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Apple has revealed plans to start producing a line of Mac computers here in the U.S. next year.  

Apple CEO Tim Cook talks about the move in an interview airing tonight on NBC's Rock Center. Although Apple used to make computers here in the U.S., Cook suggests he views this as a startup operation. As he explains it, "The consumer electronics world was really never here, and so it's not a matter of bringing it back -- it's a matter of starting it here."

The Apple chief tells NBC that the U.S. needs to beef up its manufacturing skills so companies can find the workers they need. Cook's late predecessor Steve Jobs had long advanced that same argument, and even promoted it over a dinner with President Obama.  

During his third debate with Mitt Romney in October, Mr. Obama pushed the idea along. "If we're not training engineers to make sure that they are equipped here in this country," he contended, "then companies won't come here."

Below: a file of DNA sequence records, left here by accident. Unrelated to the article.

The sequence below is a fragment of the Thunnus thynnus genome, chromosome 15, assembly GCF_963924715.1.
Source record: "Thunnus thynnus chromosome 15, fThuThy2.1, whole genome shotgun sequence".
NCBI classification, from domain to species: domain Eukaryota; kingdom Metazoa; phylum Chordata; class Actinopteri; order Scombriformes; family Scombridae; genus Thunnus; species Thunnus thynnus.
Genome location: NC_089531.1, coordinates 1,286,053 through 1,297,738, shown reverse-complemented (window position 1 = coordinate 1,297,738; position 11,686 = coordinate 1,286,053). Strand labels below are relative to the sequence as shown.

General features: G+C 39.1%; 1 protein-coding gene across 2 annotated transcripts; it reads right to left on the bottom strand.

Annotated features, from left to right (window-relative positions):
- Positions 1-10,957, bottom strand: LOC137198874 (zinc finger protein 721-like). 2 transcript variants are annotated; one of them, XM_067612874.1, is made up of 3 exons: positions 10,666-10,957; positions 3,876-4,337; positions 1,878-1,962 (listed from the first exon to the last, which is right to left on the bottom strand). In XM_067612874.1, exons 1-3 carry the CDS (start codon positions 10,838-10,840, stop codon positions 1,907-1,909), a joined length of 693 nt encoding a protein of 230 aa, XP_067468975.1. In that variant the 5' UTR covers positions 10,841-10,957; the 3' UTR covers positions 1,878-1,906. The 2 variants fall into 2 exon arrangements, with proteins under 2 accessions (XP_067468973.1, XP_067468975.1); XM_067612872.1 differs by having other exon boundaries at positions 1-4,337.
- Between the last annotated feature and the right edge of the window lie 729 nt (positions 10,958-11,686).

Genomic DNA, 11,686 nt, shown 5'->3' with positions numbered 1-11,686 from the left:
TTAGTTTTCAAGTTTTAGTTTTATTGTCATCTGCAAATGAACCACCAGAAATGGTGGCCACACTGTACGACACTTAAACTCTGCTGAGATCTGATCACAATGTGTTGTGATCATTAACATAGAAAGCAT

Apparently, Apple is finding enough skilled labor to produce at least a small line of Mac computers. Bloomberg Businessweek reports Apple is set to spend $100 million next year to move those manufacturing jobs from China to the U.S.

Cook didn't say exactly where the Macs will be made, but just last month, news stories circulated that Foxconn -- which assembles iPhones and iPads for Apple in China -- was scouting prospective sites in the U.S. for future manufacturing plants.

In September, the Sacramento Business Journal reported that hiring had mysteriously been ramped up by 50 percent at an Apple facility there. Interestingly, that site was once used by Apple to make computers -- before the work was outsourced to China in 2004.

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